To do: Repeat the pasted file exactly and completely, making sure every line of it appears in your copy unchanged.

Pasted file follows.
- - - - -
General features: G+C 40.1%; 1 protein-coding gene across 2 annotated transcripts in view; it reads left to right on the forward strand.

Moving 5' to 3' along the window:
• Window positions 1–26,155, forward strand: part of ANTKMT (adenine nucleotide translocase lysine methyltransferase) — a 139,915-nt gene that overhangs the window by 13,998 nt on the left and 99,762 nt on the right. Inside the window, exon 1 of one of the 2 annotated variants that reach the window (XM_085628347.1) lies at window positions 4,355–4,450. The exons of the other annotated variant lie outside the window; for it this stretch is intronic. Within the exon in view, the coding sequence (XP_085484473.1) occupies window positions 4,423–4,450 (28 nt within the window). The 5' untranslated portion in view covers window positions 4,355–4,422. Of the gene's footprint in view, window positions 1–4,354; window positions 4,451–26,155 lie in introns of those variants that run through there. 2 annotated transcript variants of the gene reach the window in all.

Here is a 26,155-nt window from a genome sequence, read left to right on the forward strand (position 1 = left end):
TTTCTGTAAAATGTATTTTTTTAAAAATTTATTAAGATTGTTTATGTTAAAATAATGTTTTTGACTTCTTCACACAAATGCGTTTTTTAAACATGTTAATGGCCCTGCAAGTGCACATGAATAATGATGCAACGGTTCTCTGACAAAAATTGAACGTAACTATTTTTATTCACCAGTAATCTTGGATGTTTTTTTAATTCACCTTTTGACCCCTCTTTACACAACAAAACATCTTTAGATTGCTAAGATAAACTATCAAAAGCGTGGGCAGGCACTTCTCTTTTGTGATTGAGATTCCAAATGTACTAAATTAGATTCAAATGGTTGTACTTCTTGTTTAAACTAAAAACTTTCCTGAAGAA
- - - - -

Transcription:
General features: G+C 40.1%; 1 protein-coding gene across 2 annotated transcripts in view; it reads left to right on the forward strand.

Moving 5' to 3' along the window:
• Window positions 1–26,155, forward strand: part of ANTKMT (adenine nucleotide translocase lysine methyltransferase) — a 139,915-nt gene that overhangs the window by 13,998 nt on the left and 99,762 nt on the right. Inside the window, exon 1 of one of the 2 annotated variants that reach the window (XM_085628347.1) lies at window positions 4,355–4,450. The exons of the other annotated variant lie outside the window; for it this stretch is intronic. Within the exon in view, the coding sequence (XP_085484473.1) occupies window positions 4,423–4,450 (28 nt within the window). The 5' untranslated portion in view covers window positions 4,355–4,422. Of the gene's footprint in view, window positions 1–4,354; window positions 4,451–26,155 lie in introns of those variants that run through there. 2 annotated transcript variants of the gene reach the window in all.

Here is a 26,155-nt window from a genome sequence, read left to right on the forward strand (position 1 = left end):
TTTCTGTAAAATGTATTTTTTTAAAAATTTATTAAGATTGTTTATGTTAAAATAATGTTTTTGACTTCTTCACACAAATGCGTTTTTTAAACATGTTAATGGCCCTGCAAGTGCACATGAATAATGATGCAACGGTTCTCTGACAAAAATTGAACGTAACTATTTTTATTCACCAGTAATCTTGGATGTTTTTTTAATTCACCTTTTGACCCCTCTTTACACAACAAAACATCTTTAGATTGCTAAGATAAACTATCAAAAGCGTGGGCAGGCACTTCTCTTTTGTGATTGAGATTCCAAATGTACTAAATTAGATTCAAATGGTTGTACTTCTTGTTTAAACTAAAAACTTTCCTGAAGAA